The nuclear receptor (NR) superfamily is one of the major druggable gene families, representing targets of approximately 13.5% of approved drugs. Certain NRs, such as estrogen receptor and androgen receptor, have been well demonstrated to be functionally involved in cancer and serve as informative biomarkers and therapeutic targets in oncology. However, the spectrum of NR dysregulation across cancers remains to be comprehensively characterized. Through computational integration of genetic, genomic, and pharmacologic profiles, we characterized the expression, recurrent genomic alterations, and cancer dependency of NRs at a large scale across primary tumor specimens and cancer cell lines. Expression levels of NRs were highly cancer-type specific and globally downregulated in tumors compared with corresponding normal tissue. Although the majority of NRs showed copy-number losses in cancer, both recurrent focal gains and losses were identified in select NRs. Recurrent mutations and transcript fusions of NRs were observed in a small portion of cancers, serving as actionable genomic alterations. Analysis of large-scale CRISPR and RNAi screening datasets identified 10 NRs as strongly selective essential genes for cancer cell growth. In a subpopulation of tumor cells, growth dependencies correlated significantly with expression or genomic alterations. Overall, our comprehensive characterization of NRs across cancers may facilitate the identification and prioritization of potential biomarkers and therapeutic targets, as well as the selection of patients for precision cancer treatment.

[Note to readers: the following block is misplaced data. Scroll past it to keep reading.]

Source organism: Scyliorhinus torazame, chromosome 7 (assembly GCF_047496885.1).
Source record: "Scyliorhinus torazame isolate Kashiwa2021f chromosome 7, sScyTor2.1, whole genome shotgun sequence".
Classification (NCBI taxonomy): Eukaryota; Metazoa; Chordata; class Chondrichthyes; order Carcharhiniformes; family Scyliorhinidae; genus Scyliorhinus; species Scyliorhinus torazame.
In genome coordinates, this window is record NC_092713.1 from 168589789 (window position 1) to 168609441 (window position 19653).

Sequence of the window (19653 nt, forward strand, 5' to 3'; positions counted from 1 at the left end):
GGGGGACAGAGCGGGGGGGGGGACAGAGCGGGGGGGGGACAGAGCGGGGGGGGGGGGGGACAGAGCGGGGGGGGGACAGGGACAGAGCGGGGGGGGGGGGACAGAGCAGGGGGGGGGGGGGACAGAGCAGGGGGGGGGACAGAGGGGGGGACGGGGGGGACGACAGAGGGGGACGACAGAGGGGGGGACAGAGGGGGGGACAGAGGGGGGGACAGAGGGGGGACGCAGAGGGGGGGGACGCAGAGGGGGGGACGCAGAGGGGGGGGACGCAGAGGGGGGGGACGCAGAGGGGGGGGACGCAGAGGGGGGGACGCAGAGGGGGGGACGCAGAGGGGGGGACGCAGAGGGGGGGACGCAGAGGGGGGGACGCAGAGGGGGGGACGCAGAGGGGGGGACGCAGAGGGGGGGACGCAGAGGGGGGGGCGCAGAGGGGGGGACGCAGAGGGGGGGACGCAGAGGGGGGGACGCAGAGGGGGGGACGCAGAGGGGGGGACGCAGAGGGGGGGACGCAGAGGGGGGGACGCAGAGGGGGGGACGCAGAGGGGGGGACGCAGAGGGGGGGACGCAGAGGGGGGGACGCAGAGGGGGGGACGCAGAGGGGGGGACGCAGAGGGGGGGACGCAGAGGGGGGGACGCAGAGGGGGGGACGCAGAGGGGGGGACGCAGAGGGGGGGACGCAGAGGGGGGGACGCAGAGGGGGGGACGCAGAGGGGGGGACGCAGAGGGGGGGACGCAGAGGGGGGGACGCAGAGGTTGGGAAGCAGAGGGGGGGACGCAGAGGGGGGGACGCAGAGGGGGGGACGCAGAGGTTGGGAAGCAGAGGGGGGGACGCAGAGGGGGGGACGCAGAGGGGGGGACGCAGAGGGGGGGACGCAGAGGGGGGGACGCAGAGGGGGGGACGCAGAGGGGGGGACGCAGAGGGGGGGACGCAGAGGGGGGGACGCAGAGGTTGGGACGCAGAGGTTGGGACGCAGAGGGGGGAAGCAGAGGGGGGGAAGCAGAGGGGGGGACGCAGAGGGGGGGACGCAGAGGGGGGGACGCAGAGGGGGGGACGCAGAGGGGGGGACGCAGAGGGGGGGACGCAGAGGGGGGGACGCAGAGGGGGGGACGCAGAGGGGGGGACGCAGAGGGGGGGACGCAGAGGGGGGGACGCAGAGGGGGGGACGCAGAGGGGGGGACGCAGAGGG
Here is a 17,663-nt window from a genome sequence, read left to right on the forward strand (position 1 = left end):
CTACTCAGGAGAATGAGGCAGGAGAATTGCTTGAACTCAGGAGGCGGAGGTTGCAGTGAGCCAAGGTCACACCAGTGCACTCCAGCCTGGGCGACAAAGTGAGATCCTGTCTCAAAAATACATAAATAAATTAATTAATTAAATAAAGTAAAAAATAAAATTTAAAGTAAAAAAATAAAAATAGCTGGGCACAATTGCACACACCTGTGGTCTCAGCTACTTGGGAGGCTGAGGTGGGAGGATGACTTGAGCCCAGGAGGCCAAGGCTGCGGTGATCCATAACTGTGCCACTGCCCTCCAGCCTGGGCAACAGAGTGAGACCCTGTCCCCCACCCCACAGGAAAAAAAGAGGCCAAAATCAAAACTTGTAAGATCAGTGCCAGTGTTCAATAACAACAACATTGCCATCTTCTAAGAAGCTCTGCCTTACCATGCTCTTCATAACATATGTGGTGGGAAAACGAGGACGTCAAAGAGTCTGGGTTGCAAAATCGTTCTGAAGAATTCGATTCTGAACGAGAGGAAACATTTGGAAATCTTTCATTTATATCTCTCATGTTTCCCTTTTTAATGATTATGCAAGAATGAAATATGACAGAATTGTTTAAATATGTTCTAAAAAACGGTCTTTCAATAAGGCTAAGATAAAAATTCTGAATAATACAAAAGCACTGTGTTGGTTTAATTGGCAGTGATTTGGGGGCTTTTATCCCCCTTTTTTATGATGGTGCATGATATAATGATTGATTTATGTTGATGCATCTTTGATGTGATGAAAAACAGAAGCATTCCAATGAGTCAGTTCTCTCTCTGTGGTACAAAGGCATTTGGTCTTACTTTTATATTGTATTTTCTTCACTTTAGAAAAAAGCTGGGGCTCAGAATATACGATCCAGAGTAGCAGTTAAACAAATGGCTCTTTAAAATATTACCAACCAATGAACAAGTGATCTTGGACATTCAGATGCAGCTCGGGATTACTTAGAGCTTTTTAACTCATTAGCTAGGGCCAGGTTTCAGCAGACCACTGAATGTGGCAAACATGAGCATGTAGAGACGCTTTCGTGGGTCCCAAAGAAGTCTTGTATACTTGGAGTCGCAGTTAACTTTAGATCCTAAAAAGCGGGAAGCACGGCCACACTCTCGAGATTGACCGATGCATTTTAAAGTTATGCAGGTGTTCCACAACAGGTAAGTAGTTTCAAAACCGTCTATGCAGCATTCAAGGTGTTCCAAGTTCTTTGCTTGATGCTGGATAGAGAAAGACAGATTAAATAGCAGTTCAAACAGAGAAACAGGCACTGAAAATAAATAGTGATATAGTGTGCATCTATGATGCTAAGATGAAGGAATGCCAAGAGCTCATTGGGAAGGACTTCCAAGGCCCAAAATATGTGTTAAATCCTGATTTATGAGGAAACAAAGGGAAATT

Computational analysis of nuclear receptors across multiple cancer types provides a series of biomarkers and therapeutic targets within this protein family.

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